Not that I had a lot of time to think about that as the pizzas came thick and fast. I'm getting much more accomplished tending the oven - to the extent that we broke a couple of records today!

Record number one:
A pizza cooked in 40 (forty) seconds!

Record number two:
Between 45 and 50 pizzas in 2 hours and 32 minutes!

Whereas previously I've been averaging a pizza every 4 minutes, I've brought the average down to one about every 3 minutes.

This is possible because of the increased heat I've been able to maintain in the oven. I am now much more pro-active about keeping the fire going in the oven - and the copper tube has proved very useful on the odd occasion when the flames had died down. And I was also able to put two pizzas in the oven at once after I'd cleared away the coals at the beginning.

Every now and again, because of the increased organisation of the pizza-making groups (6 at a time, first come first served, book your place when you register), there was a gap in the proceedings and I was able to concentrate on building up the fire again. After these pauses I just cleared the glowing embers away to each side and put the next pizza in the middle. It was after one of these occasions that I cooked the 40 second pizza - great fun.

A house pizza...

...and a tree pizza. Both on their sides, sorry!
I'm also a bit quicker in recognising when it's time to switch the fire from one side to the other - which only takes seconds.

Towards the end of the session I began snipping off the surplus paper from round the pizza:

A puffed up pizza, which took less than a minute in the middle of the oven

The pizza is identified by the letter K - not everyone followed the rules and put a number on their pizzas, that's why I'm not able to be specific about how many we made.
As long as there's some baking paper under the pizza it slips off the peel nicely. Once the bottom is crisp it's fairly easy to slide the peel underneath to bring it back out. (Although I still had to call in the tenon saw to reach a couple of pizzas that had slid out of reach of the peel.)

Halfway through the morning we realised we were going to be short of wood. A quick foray to the local Asda (only 400 metres away) resulted in a donation of several broken pallets. This gave us more than enough wood - and loads for next week as well.

Only one more Wednesday left with the pizza oven, and I want to try and set a new record. If I could get 60 pizzas through in under 3 hours, I'd think the summer well spent!

I'd like to thank Andy and Shane for the wood-chopping, Steve for the Asda trip and the backroom staff of two Jennies, Nan and Bob (not all at the same time!) Thanks, guys!

Wednesday 3rd August.
There was supposed to be less pressure on us this week, since the Family Centre was organising a coach to the seaside - Burnham on Sea, to be exact - but it didn't turn out like that.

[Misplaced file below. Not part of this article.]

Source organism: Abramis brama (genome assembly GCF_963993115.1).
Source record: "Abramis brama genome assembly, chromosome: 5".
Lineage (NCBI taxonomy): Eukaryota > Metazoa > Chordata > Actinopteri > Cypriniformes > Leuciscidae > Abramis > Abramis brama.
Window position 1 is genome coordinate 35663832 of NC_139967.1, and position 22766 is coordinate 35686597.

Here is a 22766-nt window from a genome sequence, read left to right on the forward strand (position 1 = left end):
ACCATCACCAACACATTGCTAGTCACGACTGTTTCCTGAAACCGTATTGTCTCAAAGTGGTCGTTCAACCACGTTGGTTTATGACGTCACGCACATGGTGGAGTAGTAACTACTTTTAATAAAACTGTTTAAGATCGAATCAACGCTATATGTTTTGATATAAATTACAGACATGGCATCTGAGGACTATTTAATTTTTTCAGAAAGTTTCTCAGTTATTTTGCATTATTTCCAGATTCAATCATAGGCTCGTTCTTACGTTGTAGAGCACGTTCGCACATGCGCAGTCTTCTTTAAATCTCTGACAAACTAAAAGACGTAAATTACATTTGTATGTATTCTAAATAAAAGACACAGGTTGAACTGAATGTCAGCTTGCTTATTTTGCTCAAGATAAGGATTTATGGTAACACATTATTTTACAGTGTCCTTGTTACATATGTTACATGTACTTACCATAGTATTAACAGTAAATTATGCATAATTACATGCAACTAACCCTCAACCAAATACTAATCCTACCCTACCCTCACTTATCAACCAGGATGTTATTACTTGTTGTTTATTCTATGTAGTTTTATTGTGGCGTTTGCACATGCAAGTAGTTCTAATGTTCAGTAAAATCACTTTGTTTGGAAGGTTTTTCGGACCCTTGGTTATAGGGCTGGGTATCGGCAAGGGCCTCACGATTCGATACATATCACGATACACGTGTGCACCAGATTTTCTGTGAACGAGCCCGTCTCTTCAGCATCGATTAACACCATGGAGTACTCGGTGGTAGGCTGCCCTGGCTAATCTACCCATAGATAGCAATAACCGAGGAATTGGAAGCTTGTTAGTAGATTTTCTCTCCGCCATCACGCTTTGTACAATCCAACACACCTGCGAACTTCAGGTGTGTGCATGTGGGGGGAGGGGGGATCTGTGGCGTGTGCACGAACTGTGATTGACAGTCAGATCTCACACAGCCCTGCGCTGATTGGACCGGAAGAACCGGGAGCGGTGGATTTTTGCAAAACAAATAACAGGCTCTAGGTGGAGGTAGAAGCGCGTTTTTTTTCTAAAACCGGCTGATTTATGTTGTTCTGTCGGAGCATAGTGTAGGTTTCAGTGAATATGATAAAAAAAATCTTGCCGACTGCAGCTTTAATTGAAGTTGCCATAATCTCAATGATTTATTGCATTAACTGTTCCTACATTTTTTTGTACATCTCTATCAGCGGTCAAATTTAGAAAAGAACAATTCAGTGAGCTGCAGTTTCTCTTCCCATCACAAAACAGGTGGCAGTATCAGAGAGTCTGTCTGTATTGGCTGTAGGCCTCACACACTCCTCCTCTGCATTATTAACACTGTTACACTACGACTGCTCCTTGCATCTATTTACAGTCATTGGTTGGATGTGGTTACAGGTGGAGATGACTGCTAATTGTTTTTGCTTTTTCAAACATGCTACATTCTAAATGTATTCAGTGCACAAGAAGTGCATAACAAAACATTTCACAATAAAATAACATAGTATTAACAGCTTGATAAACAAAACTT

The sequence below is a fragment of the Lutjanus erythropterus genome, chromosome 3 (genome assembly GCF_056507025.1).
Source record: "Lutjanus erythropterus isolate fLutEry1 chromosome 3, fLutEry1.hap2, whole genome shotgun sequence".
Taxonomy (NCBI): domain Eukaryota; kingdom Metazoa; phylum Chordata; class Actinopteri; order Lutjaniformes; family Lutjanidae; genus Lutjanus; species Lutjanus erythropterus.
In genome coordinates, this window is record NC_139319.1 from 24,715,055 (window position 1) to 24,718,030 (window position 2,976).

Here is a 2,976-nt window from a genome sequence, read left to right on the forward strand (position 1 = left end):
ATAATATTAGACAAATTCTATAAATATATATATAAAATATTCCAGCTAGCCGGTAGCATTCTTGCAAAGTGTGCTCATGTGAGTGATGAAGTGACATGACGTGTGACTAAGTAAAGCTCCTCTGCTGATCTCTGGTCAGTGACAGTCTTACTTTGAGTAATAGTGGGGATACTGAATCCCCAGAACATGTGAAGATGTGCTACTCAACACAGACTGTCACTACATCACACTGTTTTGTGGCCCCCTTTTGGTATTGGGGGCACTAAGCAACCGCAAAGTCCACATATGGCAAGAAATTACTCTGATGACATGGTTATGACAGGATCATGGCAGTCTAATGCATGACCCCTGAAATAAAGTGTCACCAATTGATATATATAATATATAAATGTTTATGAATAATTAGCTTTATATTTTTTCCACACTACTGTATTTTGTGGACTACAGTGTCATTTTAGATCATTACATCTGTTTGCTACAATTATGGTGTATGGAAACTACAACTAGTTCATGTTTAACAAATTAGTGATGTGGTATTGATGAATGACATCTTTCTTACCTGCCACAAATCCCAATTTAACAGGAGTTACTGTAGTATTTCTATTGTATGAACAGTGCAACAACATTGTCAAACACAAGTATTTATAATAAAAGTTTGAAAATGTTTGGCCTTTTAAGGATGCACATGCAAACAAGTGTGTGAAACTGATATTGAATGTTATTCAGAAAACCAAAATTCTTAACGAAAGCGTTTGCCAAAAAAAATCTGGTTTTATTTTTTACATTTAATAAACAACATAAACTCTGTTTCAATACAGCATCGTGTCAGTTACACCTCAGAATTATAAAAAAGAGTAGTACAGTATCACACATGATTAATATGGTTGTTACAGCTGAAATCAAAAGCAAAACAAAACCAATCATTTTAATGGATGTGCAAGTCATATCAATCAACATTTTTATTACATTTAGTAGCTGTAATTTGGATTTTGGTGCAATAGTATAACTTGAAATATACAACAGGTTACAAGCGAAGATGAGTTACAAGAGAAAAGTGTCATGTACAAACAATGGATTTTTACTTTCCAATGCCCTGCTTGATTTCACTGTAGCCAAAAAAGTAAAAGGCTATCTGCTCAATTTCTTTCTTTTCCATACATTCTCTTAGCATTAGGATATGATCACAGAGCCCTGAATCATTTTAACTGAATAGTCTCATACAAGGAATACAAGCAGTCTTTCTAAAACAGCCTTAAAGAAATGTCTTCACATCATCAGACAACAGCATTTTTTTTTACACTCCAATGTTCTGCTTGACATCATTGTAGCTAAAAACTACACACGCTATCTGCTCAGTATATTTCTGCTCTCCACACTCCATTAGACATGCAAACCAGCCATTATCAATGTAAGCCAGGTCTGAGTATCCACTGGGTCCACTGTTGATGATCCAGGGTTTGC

Once again we made half a dozen pizzas for the staff - and then the youngsters piled in to make theirs. By the time we called a halt to any more budding bakers at around 1.00 the identifying number on top of the pizzas had reached 41 - so, with the six we'd made previously, we'd still made 47.

This time I had some help with the oven - my friend Andy kept me well supplied with wood to keep the oven at optimum temperature. I only let the embers die down once - and they were soon brought back to life with a few puffs from the copper tube, which worked very well indeed!

This week I've got something else on the Wednesday, so we're leaving it until next week before we fire up again.

When we do we're going to have quite a crush - with the youngsters who went on the trip joining the ones who didn't go. So we're going to have groups of up to six (we can take 8 if several come as a family) with the last group starting at 12.30. Hopefully we can then get everyone through to finish at around 1.30.

(Best laid plans, etc!)

Wednesday 27th July.
First Fun Day of the summer holidays and it was a bright, clear warm - not too hot - morning when I got there early to light the fire. But I was too late, one of the volunteers, David, had already fired up around 8.30, which was perfect since it meant we could start baking at around 10.30!

I figured that between 10.30 and 1.00 we could bake the 30 or so pizzas I anticipated we'd be making, no problem. I took along 4 bags of flour, 2 kgs of cheese and 5 tubes of tomato puree (to make the passata).

However, starting baking about 10.30, we'd reached the 30 pizza mark by about 12.30 and there were still loads of youngsters wanting to make a pizza. Eventually one of the staff had to dash off to the local S/M to replenish supplies - we'd run out of everything, including baking parchment!